1. It creates an instance of JSONDecoder, which is dedicated to converting between JSON and Codable objects.
  2. It then calls the decode() method on that decoder, asking it to convert our json data into a Petitions object. This is a throwing call, so we use try? to check whether it worked.
  3. If the JSON was converted successfully, assign the results array to our petitions property then reload the table view.

The one part you haven’t seen before is Petitions.self, which is Swift’s way of referring to the Petitions type itself rather than an instance of it. That is, we’re not saying “create a new one”, but instead specifying it as a parameter to the decoding so JSONDecoder knows what to convert the JSON too.

You can run the program now, although it just shows “Title goes here” and “Subtitle goes here” again and again, because our cellForRowAt method just inserts dummy data.

We want to modify this so that the cells print out the title value of our Petition object, but we also want to use the subtitle text label that got added when we changed the cell type from "Basic" to "Subtitle" in the storyboard. To do that, change the cellForRowAt method to this:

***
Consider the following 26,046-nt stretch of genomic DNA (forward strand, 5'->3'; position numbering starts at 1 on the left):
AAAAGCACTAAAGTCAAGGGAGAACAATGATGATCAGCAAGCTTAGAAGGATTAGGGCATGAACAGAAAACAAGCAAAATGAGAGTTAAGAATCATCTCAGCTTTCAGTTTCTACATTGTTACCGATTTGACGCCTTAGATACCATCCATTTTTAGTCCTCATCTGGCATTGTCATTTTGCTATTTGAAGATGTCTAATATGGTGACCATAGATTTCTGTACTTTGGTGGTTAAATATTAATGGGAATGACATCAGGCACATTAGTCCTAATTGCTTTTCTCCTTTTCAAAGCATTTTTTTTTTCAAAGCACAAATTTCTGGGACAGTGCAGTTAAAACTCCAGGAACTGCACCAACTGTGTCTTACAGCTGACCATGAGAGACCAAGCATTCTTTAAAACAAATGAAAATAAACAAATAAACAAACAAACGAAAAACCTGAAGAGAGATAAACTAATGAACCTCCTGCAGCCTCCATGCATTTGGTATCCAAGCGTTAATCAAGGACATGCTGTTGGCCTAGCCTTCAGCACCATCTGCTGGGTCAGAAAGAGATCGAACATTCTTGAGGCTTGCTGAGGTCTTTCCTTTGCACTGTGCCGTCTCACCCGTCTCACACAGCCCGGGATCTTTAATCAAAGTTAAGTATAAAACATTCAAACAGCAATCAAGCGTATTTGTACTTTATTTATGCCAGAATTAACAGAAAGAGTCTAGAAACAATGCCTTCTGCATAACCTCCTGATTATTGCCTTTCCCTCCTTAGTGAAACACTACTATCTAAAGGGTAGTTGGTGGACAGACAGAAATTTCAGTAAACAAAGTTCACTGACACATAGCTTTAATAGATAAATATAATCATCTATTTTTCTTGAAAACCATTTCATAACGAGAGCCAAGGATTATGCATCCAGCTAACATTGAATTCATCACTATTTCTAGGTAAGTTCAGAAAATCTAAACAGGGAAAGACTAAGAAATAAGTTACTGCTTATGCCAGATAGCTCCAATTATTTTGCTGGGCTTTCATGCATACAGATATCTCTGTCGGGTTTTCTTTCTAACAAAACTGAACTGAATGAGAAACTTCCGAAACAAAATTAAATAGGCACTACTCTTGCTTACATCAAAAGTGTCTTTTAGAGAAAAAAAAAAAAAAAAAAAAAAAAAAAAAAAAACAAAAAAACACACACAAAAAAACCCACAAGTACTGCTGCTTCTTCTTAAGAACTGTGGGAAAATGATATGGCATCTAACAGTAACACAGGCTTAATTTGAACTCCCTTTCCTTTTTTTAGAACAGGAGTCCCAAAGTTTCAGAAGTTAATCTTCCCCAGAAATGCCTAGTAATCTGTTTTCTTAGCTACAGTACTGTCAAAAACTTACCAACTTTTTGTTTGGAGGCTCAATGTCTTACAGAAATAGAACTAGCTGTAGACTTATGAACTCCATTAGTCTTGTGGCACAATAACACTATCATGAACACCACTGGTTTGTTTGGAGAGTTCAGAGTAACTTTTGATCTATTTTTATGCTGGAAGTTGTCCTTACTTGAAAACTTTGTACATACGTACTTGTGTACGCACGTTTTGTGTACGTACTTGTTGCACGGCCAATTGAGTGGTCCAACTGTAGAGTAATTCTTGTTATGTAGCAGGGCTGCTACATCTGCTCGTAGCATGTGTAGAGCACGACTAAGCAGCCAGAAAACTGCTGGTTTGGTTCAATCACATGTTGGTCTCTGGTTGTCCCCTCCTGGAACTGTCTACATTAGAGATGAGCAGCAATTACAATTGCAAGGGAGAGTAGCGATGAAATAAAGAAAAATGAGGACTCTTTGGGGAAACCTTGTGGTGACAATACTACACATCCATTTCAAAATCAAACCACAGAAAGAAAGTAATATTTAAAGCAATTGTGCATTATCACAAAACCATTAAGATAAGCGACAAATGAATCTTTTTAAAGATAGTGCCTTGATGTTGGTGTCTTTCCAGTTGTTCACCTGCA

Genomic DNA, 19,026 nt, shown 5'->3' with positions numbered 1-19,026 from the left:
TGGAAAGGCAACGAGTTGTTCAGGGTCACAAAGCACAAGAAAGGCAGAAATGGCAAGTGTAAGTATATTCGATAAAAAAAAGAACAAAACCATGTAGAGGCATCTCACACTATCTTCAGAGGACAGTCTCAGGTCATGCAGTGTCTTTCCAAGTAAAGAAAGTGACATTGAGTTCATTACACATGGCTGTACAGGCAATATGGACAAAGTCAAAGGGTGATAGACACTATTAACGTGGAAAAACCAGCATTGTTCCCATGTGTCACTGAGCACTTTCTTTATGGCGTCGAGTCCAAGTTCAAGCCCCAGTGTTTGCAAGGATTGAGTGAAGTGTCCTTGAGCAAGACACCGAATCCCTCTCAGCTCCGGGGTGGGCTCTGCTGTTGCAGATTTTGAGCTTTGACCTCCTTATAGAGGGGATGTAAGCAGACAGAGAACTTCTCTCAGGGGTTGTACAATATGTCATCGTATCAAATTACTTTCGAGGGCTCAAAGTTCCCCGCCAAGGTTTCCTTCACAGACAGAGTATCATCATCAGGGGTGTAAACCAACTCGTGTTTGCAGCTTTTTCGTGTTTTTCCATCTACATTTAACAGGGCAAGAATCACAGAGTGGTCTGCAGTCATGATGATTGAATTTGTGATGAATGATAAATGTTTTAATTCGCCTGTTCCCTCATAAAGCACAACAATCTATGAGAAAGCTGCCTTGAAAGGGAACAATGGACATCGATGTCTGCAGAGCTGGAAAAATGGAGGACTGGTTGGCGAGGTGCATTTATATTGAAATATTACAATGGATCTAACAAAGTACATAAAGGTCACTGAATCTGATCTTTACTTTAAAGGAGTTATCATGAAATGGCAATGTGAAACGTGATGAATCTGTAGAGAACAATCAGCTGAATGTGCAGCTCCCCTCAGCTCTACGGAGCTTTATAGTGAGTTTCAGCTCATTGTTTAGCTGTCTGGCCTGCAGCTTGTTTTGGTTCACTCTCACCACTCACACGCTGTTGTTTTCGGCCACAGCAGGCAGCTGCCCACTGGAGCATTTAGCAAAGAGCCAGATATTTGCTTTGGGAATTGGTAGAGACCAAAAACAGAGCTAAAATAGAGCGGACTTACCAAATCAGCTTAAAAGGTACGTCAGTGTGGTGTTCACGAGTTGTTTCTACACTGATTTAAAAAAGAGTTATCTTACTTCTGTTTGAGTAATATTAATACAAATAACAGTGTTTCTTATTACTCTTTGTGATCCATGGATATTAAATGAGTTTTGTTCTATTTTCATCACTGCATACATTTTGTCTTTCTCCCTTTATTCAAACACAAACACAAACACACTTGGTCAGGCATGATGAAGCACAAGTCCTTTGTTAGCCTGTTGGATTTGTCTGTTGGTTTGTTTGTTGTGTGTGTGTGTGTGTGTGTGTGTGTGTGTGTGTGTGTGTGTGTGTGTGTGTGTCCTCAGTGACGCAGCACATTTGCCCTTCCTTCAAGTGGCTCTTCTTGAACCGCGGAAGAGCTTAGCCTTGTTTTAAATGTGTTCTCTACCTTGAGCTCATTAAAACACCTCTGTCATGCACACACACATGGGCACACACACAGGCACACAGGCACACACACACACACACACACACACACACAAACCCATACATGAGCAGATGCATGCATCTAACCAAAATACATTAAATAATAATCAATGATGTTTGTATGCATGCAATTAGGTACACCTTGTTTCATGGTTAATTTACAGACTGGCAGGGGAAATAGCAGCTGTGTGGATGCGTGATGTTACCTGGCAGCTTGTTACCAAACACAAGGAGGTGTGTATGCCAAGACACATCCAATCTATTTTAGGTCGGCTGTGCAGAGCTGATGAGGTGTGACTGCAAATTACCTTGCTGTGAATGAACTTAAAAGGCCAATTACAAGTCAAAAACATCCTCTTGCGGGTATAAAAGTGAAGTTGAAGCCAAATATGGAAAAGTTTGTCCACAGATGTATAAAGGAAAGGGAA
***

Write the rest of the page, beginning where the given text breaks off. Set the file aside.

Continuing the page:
let petition = petitions[indexPath.row]
cell.textLabel?.text = petition.title
cell.detailTextLabel?.text = petition.body

Our custom Petition type has properties for title, body and signatureCount, so now we can read them out to configure our cell correctly.

If you run the app now, you'll see things are starting to come together quite nicely – every table row now shows the petition title, and beneath it shows the first few words of the petition's body. The subtitle automatically shows "…" at the end when there isn't enough room for all the text, but it's enough to give the user a flavor of what's going on.

Tip: If you don’t see any data, make sure you named all the properties in the Petition struct correctly – the Codable protocol matches those names against the JSON directly, so if you have a typo in “signatureCount” then it will fail.